That ultra simplicity offers the user of a very clean but safe design for when time, budget and other factors simply do not allow for the hiring of a pro-designer.

    Perhaps that simplicity, that bare-bones design inspires the user(s) to consider a higher level of design and detail. The templates could be the first step for people to appreciate better design.

    As for HP’s Stinkylogo, its debatable. On one side you have decent templates making it out to the world.

    On the other and more important side, template sites do promote a devaluation of the effort of design and the profession in genral. It also makes non-designers or people, organizations that do not understand the complexity of design to think that design doesnt require time or much thought and/or effort.

    Thats the biggest danger to the profession. But HPs site and others of its ilk are non the only ones at fault. Computers and graphics software in general promote super-fast graphic design. And if you’re fast on the computer the better to their eyes!

    People that do not understand the design process often plan out projects and create deadlines that literally do not consider a design process.

    Thus enters these templates. Its a shame and something that needs to be addressed in the design community. Especially from input and support from elder designers such as Paula.

  21. Josh says:

    I realize this is an old article, but I thought it worth mentioning that Scher has answered this question several times: She originally designed the HP templates with Gotham, but H& F-J wouldn’t agree to embedding it due to the probability that it would get ripped off; they didn’t want that since it was/is their top-selling typeface. Thus, Helvetica was her choice.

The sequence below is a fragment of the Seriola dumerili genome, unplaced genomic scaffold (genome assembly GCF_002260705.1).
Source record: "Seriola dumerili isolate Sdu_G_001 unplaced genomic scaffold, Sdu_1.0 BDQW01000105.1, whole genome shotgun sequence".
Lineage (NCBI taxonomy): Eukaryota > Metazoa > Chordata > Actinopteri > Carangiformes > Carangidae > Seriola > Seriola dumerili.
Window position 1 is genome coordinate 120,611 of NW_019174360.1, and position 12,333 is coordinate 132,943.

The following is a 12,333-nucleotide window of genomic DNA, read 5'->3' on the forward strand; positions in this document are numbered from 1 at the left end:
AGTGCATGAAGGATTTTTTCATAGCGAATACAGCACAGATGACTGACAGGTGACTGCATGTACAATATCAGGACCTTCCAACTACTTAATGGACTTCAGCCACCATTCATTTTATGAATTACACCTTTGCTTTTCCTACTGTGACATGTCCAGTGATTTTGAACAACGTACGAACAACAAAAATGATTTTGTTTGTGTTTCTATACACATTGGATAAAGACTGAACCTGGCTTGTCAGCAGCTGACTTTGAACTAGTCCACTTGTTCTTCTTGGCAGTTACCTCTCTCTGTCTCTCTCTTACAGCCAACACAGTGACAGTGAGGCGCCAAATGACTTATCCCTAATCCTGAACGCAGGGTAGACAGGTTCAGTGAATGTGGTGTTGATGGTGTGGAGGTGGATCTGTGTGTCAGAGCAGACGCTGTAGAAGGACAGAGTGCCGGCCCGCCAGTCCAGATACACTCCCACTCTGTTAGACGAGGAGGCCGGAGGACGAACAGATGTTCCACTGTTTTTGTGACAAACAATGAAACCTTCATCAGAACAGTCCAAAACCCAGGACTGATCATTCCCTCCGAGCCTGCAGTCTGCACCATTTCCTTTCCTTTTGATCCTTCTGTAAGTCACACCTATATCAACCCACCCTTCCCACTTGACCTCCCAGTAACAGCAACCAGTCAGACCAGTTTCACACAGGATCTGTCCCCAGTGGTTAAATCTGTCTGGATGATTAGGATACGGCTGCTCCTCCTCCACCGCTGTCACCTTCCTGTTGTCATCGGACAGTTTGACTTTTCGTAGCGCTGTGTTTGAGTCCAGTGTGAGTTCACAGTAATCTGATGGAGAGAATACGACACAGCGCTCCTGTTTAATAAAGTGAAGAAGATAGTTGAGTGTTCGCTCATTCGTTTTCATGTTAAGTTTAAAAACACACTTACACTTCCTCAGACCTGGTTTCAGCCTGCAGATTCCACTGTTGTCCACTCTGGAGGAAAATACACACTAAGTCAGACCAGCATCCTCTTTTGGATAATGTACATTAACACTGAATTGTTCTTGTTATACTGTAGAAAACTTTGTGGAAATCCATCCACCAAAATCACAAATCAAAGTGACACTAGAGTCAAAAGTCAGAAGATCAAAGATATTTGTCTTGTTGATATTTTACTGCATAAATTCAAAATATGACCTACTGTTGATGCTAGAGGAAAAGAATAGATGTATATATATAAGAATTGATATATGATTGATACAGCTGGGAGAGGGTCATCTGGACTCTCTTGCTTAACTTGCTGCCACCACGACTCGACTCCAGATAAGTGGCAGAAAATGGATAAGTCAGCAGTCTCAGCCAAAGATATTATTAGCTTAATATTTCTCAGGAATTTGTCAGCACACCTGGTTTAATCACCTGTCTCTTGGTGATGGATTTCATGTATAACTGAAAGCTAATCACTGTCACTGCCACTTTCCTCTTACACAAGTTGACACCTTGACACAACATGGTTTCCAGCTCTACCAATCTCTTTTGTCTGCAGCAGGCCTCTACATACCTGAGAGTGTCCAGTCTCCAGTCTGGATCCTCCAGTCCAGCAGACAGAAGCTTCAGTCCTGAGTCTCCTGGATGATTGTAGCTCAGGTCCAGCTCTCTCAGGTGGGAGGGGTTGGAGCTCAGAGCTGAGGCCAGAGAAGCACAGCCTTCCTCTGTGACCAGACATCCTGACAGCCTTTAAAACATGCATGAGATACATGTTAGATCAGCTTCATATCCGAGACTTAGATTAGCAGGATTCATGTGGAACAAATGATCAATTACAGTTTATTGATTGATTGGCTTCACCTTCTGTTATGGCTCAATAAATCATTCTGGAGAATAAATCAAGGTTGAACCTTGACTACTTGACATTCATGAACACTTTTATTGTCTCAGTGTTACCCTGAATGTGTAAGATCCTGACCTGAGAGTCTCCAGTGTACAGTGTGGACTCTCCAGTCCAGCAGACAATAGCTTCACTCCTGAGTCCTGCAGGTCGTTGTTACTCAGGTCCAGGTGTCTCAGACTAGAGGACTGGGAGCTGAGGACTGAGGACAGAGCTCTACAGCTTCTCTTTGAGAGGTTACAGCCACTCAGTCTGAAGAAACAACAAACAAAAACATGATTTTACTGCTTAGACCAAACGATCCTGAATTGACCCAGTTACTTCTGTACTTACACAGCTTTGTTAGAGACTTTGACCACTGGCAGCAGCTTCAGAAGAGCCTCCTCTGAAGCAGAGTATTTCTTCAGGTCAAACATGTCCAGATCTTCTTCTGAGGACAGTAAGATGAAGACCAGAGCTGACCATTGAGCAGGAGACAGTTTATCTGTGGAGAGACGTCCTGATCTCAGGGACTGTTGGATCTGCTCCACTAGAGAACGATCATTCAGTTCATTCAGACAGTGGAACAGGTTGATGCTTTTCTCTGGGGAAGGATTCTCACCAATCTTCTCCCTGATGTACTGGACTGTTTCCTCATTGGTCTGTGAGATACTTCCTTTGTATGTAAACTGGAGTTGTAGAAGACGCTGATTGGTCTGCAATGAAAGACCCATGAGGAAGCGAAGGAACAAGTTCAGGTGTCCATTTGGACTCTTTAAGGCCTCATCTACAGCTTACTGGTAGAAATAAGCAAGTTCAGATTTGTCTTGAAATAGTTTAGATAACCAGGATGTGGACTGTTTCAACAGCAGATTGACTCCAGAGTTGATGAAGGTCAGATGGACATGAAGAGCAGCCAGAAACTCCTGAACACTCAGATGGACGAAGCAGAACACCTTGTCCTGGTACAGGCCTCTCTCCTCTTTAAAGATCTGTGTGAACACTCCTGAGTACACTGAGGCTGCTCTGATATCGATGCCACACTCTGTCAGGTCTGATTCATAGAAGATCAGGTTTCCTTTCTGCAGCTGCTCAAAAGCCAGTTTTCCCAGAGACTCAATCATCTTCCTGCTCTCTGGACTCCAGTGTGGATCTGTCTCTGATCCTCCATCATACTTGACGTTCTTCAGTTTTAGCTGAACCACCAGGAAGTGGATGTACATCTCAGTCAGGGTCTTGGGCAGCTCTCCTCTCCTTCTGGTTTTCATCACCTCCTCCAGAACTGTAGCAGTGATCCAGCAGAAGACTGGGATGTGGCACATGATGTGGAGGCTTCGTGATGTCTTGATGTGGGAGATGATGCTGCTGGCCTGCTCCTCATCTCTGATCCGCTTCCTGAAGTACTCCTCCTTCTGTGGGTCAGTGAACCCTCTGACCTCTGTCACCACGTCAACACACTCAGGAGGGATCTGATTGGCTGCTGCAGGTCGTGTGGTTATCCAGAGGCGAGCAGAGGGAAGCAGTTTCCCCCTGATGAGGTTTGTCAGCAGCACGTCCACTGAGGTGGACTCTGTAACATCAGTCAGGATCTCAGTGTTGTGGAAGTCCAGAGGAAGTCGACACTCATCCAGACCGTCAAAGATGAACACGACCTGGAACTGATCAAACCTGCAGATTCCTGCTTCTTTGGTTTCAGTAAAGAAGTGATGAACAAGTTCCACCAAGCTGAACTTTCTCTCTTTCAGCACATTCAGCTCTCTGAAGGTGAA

However, that still doesn’t answer: Why not use something else? To my knowledge she has not answered that question sufficiently. She just says it was “the obvious choice” for the requirements. And I can understand that.

    Something else strikes me, though. Why have very few gotten upset at Apple’s templates in Pages? Sure, they’re better, but it’s the same theory — democratizing design sans the individualized partnership with the designer. Does the same sentiment exist concerning Apple?

    Most will not pay for a designer, but would still like a professional look for their business. And many just can’t afford it now; they may be in the beginning stages, so they teach themselves, and often that starts with studying work that is already well done, such as a template designed by a professional. I’m okay with that for a short season. Hopefully the time will come when they realize they need to progress past that initial and elementary step.

Post a Comment

Comments at Typographica are moderated and copyedited, just like newspaper “Letters to the Editor”. Abusive or off-topic comments are not published. We appreciate compliments, but don’t publish them unless they add to the dialog. Thank you!